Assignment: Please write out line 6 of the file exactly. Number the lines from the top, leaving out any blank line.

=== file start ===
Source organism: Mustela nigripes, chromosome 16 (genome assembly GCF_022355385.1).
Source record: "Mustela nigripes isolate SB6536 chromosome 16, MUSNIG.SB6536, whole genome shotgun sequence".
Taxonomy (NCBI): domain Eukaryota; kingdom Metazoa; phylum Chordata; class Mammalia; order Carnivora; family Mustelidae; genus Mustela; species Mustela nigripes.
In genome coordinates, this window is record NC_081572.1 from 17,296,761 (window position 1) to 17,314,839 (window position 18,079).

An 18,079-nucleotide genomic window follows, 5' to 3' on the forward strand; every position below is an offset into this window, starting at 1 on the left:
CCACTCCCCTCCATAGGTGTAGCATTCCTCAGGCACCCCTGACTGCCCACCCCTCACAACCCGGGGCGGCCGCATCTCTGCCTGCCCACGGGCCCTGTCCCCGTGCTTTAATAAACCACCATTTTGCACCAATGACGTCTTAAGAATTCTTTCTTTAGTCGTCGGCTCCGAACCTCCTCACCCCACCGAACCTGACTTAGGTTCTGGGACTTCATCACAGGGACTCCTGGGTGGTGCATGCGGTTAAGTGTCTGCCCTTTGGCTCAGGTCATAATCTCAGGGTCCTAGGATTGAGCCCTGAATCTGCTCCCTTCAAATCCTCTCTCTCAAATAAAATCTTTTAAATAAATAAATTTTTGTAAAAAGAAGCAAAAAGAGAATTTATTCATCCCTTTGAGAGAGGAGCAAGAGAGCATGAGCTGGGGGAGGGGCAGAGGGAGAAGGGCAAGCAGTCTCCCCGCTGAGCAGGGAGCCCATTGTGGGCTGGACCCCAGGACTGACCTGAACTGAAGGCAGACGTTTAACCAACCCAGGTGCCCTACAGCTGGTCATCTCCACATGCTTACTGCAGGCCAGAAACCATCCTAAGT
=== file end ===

CCACTCCCCTCCATAGGTGTAGCATTCCTCAGGCACCCCTGACTGCCCACCCCTCACAACCCGGGGCGGCCGCATCTCTGCCTGCCCACGGGCCCTGTCCCCGTGCTTTAATAAACCACCATTTTGCACCAATGACGTCTTAAGAATTCTTTCTTTAGTCGTCGGCTCCGAACCTCCTCACCCCACCGAACCTGACTTAGGTTCTGGGACTTCATCACAGGGACTCCTGGGTGGTGCATGCGGTTAAGTGTCTGCCCTTTGGCTCAGGTCATAATCTCAGGGTCCTAGGATTGAGCCCTGAATCTGCTCCCTTCAAATCCTCTCTCTCAAATAAAATCTTTTAAATAAATAAATTTTTGTAAAAAGAAGCAAAAAGAGAATTTATTCATCCCTTTGAGAGAGGAGCAAGAGAGCATGAGCTGGGGGAGGGGCAGAGGGAGAAGGGCAAGCAGTCTCCCCGCTGAGCAGGGAGCCCATTGTGGGCTGGACCCCAGGACTGACCTGAACTGAAGGCAGACGTTTAACCAACCCAGGTGCCCTACAGCTGGTCATCTCCACATGCTTACTGCAGGCCAGAAACCATCCTAAGT